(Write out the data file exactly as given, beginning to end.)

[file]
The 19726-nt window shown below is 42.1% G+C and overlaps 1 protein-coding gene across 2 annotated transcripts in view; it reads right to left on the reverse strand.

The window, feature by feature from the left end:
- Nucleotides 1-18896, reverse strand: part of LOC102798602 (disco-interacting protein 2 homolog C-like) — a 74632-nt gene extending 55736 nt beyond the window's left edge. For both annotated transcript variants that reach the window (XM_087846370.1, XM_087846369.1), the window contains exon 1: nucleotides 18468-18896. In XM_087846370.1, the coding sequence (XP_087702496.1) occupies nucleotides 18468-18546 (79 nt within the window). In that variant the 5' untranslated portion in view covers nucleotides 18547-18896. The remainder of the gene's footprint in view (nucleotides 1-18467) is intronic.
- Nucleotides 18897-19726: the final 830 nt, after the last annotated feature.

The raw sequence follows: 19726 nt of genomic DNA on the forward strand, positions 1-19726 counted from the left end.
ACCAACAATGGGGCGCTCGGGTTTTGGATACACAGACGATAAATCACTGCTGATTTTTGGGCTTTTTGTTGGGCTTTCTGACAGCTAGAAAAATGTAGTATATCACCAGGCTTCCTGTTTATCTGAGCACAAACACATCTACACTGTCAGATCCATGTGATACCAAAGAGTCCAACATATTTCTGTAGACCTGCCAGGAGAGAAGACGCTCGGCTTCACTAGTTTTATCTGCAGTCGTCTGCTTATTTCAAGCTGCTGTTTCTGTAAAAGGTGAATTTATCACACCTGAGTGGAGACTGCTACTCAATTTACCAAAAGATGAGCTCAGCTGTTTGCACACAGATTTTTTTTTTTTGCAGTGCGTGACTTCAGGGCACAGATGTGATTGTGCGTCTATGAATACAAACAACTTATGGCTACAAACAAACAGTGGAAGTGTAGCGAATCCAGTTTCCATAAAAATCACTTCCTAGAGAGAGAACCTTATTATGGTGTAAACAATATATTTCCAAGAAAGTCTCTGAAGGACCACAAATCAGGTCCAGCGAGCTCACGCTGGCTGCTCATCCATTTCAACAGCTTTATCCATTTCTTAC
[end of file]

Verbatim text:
The 19726-nt window shown below is 42.1% G+C and overlaps 1 protein-coding gene across 2 annotated transcripts in view; it reads right to left on the reverse strand.

The window, feature by feature from the left end:
- Nucleotides 1-18896, reverse strand: part of LOC102798602 (disco-interacting protein 2 homolog C-like) — a 74632-nt gene extending 55736 nt beyond the window's left edge. For both annotated transcript variants that reach the window (XM_087846370.1, XM_087846369.1), the window contains exon 1: nucleotides 18468-18896. In XM_087846370.1, the coding sequence (XP_087702496.1) occupies nucleotides 18468-18546 (79 nt within the window). In that variant the 5' untranslated portion in view covers nucleotides 18547-18896. The remainder of the gene's footprint in view (nucleotides 1-18467) is intronic.
- Nucleotides 18897-19726: the final 830 nt, after the last annotated feature.

The raw sequence follows: 19726 nt of genomic DNA on the forward strand, positions 1-19726 counted from the left end.
ACCAACAATGGGGCGCTCGGGTTTTGGATACACAGACGATAAATCACTGCTGATTTTTGGGCTTTTTGTTGGGCTTTCTGACAGCTAGAAAAATGTAGTATATCACCAGGCTTCCTGTTTATCTGAGCACAAACACATCTACACTGTCAGATCCATGTGATACCAAAGAGTCCAACATATTTCTGTAGACCTGCCAGGAGAGAAGACGCTCGGCTTCACTAGTTTTATCTGCAGTCGTCTGCTTATTTCAAGCTGCTGTTTCTGTAAAAGGTGAATTTATCACACCTGAGTGGAGACTGCTACTCAATTTACCAAAAGATGAGCTCAGCTGTTTGCACACAGATTTTTTTTTTTTGCAGTGCGTGACTTCAGGGCACAGATGTGATTGTGCGTCTATGAATACAAACAACTTATGGCTACAAACAAACAGTGGAAGTGTAGCGAATCCAGTTTCCATAAAAATCACTTCCTAGAGAGAGAACCTTATTATGGTGTAAACAATATATTTCCAAGAAAGTCTCTGAAGGACCACAAATCAGGTCCAGCGAGCTCACGCTGGCTGCTCATCCATTTCAACAGCTTTATCCATTTCTTAC